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Democrat Photo by Nathan Mayberg

Carl Bonitz

It's Time for Carl
Bonitz to 'Give Back'

By Nathan Mayberg
WURTSBORO —November 04, 2005— Carl Bonitz, the confident Democratic challenger to incumbent Republican Supervisor of the Town of Mamakating Charles Penna, will square off November 8 in an election featuring one of the county’s most dynamic towns.
Both men are military veterans. And both candidates were born and raised outside the town. They both moved to the township at a nearly identical time as well – approximately 30 years ago.
Bonitz hails from Scranton, Pennsylvania. Upon graduating from high school, he entered the United States Navy, where he stayed for four years.
He moved to the town after he left the Navy and worked for the Orange County Telephone Company. The business would morph into GTE and Verizon over the years, and Bonitz stuck with them. He retired from the company about ten years ago. Over seven of his years there were spent in management.
He left after 20 years, when he was offered a good insurance policy, “which they don’t have anymore,” he said. Since then, he has worked for several other companies, including running a ten million dollar business in Elmsford.
He and his wife Bette have two children and six grandchildren. Bette is a librarian in Middletown. Their son is a teacher in Ellenville, while their other son works in telecommunications in Montgomery.
Along with the Democratic ticket, he is running under the Growth That Nurtures Party. He is opposed to the proposed mushroom factory, to casinos in Mamakating, and believes in preserving the airport – although he is not sure about eminent domain.
On the Yukiguni Maitake mushroom plant, Bonitz said, “Nobody can convince me that it is not a health risk. I’m really concerned about what comes out of the plant. . . . It bothers me that the owners won’t change the style of the building to suit the town [code].” He noted that the town’s zoning has a height limit of 45 feet, while the mushroom plant would rise over 80.
Bonitz believes public opinion is with him. Out of about 2,000 residents he says he’s spoken with, “I’ve only met a handful of people for the mushroom plant.”
“Why is it being pushed through?” he asked. “If the people do not want something, why are we trying to find ways to allow it?”
The challenger is concerned about the effect the high amount of water used by the factory would have on neighboring wells in a dry season. Some residents of Summitville have complained about impacts to their wells allegedly as a result of Kohl’s – a large distribution center off Route 209. Bonitz said he is afraid that wells could go dry, causing homeowners to dig deeper wells at their own expense.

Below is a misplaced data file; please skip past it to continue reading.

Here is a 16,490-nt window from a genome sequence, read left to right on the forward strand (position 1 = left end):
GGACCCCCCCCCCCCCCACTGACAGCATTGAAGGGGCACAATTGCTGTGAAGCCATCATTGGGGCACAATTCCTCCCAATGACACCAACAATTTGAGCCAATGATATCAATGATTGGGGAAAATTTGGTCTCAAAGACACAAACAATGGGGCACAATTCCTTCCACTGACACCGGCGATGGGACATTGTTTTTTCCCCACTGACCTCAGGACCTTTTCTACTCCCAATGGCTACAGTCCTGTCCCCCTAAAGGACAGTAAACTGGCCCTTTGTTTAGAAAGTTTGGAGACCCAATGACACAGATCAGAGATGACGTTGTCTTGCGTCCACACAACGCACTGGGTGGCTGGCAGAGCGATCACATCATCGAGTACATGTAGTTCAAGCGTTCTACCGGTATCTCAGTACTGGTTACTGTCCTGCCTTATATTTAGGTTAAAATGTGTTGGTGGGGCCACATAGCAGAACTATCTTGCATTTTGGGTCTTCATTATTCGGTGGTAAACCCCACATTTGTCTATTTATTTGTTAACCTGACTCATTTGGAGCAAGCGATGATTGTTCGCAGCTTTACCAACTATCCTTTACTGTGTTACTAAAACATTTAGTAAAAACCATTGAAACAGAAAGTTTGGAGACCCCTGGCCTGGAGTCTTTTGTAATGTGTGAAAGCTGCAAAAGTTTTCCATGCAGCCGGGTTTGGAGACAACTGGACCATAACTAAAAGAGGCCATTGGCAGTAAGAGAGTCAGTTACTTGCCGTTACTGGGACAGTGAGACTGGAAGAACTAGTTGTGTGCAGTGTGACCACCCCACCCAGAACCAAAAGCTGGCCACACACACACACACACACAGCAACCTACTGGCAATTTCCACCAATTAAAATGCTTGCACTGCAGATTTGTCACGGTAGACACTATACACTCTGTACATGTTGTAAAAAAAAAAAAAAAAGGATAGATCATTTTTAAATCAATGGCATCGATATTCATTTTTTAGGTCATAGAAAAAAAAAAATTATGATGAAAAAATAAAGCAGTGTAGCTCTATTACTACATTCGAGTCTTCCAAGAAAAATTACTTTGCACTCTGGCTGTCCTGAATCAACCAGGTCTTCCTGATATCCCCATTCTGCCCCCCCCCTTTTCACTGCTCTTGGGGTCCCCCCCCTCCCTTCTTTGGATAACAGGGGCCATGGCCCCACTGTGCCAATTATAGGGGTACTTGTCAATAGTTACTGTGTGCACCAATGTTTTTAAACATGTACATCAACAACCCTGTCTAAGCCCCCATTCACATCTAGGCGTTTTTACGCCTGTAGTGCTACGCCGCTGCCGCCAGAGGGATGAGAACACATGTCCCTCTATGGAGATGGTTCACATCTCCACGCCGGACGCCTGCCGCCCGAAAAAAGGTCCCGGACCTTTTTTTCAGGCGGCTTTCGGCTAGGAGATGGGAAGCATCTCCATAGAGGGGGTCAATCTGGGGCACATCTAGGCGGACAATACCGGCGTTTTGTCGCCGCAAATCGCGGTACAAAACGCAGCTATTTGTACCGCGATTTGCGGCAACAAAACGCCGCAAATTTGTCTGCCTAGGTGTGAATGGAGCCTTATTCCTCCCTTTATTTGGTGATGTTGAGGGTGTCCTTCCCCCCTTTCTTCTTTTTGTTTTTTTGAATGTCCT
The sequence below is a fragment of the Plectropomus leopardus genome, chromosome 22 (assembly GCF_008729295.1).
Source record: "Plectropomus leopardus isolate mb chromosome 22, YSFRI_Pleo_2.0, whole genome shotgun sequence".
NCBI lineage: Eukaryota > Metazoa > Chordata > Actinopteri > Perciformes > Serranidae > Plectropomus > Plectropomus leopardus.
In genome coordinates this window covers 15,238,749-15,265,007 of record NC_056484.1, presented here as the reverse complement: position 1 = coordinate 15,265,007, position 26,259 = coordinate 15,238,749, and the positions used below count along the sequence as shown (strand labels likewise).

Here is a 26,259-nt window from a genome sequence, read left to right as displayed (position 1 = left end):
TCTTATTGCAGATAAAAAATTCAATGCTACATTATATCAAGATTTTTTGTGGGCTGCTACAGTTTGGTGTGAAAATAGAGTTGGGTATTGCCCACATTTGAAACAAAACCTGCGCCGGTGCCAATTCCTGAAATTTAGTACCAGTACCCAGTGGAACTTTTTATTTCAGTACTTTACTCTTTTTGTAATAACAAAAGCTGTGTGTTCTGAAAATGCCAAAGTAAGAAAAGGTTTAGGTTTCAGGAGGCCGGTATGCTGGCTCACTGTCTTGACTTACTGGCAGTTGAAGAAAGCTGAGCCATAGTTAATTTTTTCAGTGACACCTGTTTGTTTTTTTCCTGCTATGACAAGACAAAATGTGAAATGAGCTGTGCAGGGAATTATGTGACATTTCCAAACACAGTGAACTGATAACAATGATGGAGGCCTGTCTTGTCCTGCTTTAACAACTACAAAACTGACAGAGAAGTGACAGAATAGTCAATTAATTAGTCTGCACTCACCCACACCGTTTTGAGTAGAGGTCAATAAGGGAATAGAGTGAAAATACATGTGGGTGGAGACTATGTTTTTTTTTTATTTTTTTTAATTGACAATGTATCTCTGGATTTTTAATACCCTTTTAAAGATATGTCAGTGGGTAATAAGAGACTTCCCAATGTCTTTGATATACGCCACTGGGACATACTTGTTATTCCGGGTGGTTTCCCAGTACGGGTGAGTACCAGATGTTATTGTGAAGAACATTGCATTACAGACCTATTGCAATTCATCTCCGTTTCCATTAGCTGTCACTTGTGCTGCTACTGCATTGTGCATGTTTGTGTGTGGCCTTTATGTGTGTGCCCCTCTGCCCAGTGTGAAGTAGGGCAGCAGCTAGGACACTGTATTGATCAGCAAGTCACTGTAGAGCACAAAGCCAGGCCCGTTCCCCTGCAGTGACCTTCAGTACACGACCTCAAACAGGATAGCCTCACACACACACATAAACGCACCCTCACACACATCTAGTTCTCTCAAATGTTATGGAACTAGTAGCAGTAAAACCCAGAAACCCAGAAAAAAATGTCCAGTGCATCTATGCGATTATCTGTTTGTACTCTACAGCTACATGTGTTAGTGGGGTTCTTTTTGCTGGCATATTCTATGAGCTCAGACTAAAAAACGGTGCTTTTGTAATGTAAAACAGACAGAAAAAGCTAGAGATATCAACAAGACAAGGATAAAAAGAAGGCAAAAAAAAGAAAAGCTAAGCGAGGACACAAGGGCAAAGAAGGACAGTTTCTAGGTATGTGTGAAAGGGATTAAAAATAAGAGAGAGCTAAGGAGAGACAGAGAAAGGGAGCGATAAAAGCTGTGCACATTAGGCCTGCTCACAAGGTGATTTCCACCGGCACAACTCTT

The Yukiguni Maitake Manufacturing Corporation of America has stated that their plant would pump out a maximum of 425,000 gallons per day during the hottest periods of the year.
The two candidates share the same opinion on the airport. Both believe it should be preserved. Bonitz supports the efforts of Penna to work with Lamm on a co-venture with the town.
However, he is against Lamm’s plans for mining. In fact, he is against all mining in the town.
“When I was on the planning board in the ‘80s, there was no mining.”
But those aren’t the main issues for this candidate. Bonitz is focused on senior housing, the septic problem in Wurtsboro, flooding in Westbrookville and activities for the youth of Wurtsboro.
“There is nothing for the kids in Wurtsboro. The kids in Wurtsboro are becoming an issue.”
Both he and Penna have stated their goal is to provide some activities for children in the Village of Wurtsboro, in addition to the work being done in Bloomingburg. Bonitz said the town owns some property in the village that it could use to build a youth park.
The New York State Board of Health should be brought in to review the septic systems in Wurtsboro Hills, said Bonitz. He said many of the septic tanks of individual homeowners have broken down and are leaking sewage into local wells. That problem led to a moratorium on any further building in the hamlet. Bonitz said the matter is serious and should become a priority. He pledged to personally contact the Department of Health to investigate the issue.
Just like the airport, Bonitz and Penna agree on the way to handle the flooding in Westbrookville. He said the Army Corps of Engineers can fix the problem, but the financing is an issue. He said the right contacts need to be made to secure funding for the work.
He supports a moratorium on home construction but said such a ban would be unnecessary if the town followed its own master plan. Like Penna, he said commercial development is something the town needs. Bonitz also is in favor of a steep slope law which will restrict the grade of buildable lots to a maximum of 25 percent.
The office of Bonitz would be more open, he said.
“You have to listen to everybody. I listen to everybody based on my experience. . . . I’m not afraid to talk to anybody.”
Bonitz said he was first advised to get into politics by his late friend Gordon MacKinnon, a former Sullivan County legislator and figurehead in the town and county Democratic Party. Although Bonitz spent one year on the planning board during the 1980s, he never had the time for it.
Most recently, he said he was asked by Sullivan County Legislator Kathleen LaBuda to run against Penna.
“It’s time to give back a little,” he said.

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